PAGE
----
The work has been recorded often, both by Bach specialists and others. The sortable listing is taken from the selection provided by Aryeh Oron on the Bach-Cantatas website, which lists 54 recordings as of 2015.[4] A red background colour roughly designates a large orchestra, green an ensemble playing on period instruments in historically informed performance.

Selected recordings

This cantata, expressed throughout in the first person, is highly personal. It makes a clear and dramatic journey from the cesspools of sinful misery to the euphoria of redemption and salvation. It has no trumpets, horns or drums to drive its message home; they are not needed within this highly private context."[8]

The final aria, "Wie freudig ist mein Herz" ("How joyful is my heart"),[1] expresses joy as a cheerful gigue, with a long coloratura on "fröhlich" (joyful).[3][8] It is comparable to the gigues in Bach's French Suites. Mincham concludes:

8

The last recitative, "Ich lege mich in diese Wunden" ("I lay myself on these wounds"),[1] introduces a different mood;[3] the final measures are a "soaring melisma", a "joyously uplifting prelude" to the last movement.[8]

7

Bach used a rather unusual melody by Caspar von Stieler, whereas he based his later chorale cantata on this hymn on the melody by Jacob Regnart.[11] The hymn is treated as in a chorale fantasia, with string ritornellos between the verses.[8]

The only chorale stanza of the work is "Ich, dein betrübtes Kind" ("I, Your troubled child"),[1] the third stanza of Johann Heermann's "Wo soll ich fliehen hin" ("Where should I flee"), published in 1630.[5] Its term "troubled child" is a good summary of the position of the human being in relation to God. The wording of its conclusion, "In deine tiefen Wunden, da ich stets Heil gefunden" ("into Your deep wounds, where I have always found salvation") leads to the following recitative.[1] The voice is accompanied by an obbligato viola (violoncello piccolo in the Leipzig version) in a lively figuration.[3]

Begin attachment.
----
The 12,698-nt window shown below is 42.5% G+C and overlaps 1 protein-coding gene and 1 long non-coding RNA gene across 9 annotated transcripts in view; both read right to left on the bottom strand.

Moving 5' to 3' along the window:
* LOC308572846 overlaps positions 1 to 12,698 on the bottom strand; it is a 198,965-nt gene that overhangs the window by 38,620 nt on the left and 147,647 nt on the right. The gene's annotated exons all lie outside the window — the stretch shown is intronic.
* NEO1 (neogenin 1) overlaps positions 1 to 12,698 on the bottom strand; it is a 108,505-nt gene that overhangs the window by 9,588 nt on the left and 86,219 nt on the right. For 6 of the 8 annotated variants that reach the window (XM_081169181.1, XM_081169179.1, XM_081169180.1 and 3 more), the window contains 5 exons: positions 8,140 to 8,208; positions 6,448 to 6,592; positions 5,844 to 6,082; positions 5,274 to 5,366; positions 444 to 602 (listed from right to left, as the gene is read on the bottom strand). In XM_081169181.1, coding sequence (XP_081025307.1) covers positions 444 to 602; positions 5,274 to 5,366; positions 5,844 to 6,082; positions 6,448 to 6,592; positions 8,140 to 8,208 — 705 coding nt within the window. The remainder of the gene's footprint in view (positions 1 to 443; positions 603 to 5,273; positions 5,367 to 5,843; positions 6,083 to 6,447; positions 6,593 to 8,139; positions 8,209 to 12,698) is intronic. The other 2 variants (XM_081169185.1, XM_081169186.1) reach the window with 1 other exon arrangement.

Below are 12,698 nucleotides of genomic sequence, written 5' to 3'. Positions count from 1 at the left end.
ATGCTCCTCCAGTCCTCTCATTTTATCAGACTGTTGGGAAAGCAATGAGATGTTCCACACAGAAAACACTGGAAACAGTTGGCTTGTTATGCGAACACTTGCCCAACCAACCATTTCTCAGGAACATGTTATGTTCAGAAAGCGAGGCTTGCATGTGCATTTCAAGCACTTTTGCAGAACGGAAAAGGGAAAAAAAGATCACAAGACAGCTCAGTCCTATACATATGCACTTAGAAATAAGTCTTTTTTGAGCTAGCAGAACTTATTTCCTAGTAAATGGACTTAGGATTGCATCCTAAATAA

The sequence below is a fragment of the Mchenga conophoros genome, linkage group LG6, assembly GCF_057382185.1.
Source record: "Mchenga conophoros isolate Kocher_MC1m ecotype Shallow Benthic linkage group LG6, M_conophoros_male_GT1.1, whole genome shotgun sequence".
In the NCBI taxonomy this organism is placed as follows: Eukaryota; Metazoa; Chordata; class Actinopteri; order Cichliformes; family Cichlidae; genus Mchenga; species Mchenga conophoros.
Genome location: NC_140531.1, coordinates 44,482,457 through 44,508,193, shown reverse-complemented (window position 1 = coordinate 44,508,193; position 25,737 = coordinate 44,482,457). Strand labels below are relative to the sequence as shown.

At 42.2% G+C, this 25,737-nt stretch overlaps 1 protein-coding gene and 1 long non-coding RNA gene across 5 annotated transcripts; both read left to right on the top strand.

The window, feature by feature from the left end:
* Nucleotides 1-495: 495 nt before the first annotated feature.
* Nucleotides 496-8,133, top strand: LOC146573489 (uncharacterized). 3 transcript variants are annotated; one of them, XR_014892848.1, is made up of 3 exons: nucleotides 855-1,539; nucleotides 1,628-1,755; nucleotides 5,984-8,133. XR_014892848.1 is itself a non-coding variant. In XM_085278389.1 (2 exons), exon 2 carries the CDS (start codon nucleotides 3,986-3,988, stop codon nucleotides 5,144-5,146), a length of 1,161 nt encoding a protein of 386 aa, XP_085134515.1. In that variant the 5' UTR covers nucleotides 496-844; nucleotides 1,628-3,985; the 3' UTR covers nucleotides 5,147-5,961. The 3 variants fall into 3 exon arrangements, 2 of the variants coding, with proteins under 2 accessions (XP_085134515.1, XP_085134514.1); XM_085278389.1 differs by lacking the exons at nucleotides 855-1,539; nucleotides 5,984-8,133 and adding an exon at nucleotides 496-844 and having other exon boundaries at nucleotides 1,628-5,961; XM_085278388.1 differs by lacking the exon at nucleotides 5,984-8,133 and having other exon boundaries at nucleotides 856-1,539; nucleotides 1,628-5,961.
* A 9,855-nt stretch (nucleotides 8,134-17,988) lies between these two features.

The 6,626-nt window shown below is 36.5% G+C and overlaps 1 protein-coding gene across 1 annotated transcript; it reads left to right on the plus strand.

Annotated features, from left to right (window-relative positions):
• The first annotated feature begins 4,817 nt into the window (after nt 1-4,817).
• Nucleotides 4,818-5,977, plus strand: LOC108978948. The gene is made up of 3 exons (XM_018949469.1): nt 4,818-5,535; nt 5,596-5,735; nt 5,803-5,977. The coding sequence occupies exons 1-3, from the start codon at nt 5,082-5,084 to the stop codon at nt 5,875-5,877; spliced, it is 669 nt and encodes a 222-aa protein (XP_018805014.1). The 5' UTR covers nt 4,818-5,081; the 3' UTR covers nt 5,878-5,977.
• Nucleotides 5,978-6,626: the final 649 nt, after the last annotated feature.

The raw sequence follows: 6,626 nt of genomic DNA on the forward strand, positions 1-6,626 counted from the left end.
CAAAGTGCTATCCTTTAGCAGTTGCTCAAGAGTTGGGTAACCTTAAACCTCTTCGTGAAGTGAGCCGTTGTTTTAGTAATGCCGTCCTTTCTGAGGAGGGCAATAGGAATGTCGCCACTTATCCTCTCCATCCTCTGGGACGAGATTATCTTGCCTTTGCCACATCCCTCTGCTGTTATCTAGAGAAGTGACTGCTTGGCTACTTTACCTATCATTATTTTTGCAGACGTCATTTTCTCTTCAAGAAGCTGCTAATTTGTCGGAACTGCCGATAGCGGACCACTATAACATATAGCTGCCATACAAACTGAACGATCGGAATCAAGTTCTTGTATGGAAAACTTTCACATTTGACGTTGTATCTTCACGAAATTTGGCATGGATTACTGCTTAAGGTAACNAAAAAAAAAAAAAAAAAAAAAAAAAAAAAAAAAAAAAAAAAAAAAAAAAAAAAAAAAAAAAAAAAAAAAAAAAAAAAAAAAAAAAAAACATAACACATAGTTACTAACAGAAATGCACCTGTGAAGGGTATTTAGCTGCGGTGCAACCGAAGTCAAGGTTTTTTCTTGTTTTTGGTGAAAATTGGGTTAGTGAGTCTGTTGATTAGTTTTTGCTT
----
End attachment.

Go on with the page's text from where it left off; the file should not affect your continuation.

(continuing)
Johann Heermann, the hymn writer

6

A short secco recitative, "Auf diese Schmerzensreu" ("Upon this painful repentance"),[1] introduces the following hymn stanza.[3] It begins with "a musical echo of the torments of the heart swimming in blood".[8]

5

The second aria, "Tief gebückt und voller Reue" ("Deeply bowed and filled with regret"),[1] is dominated by rich string sound. An adagio passage leads to the da capo.[3] The aria expresses repentance in a "civilised and refined minuet".[8]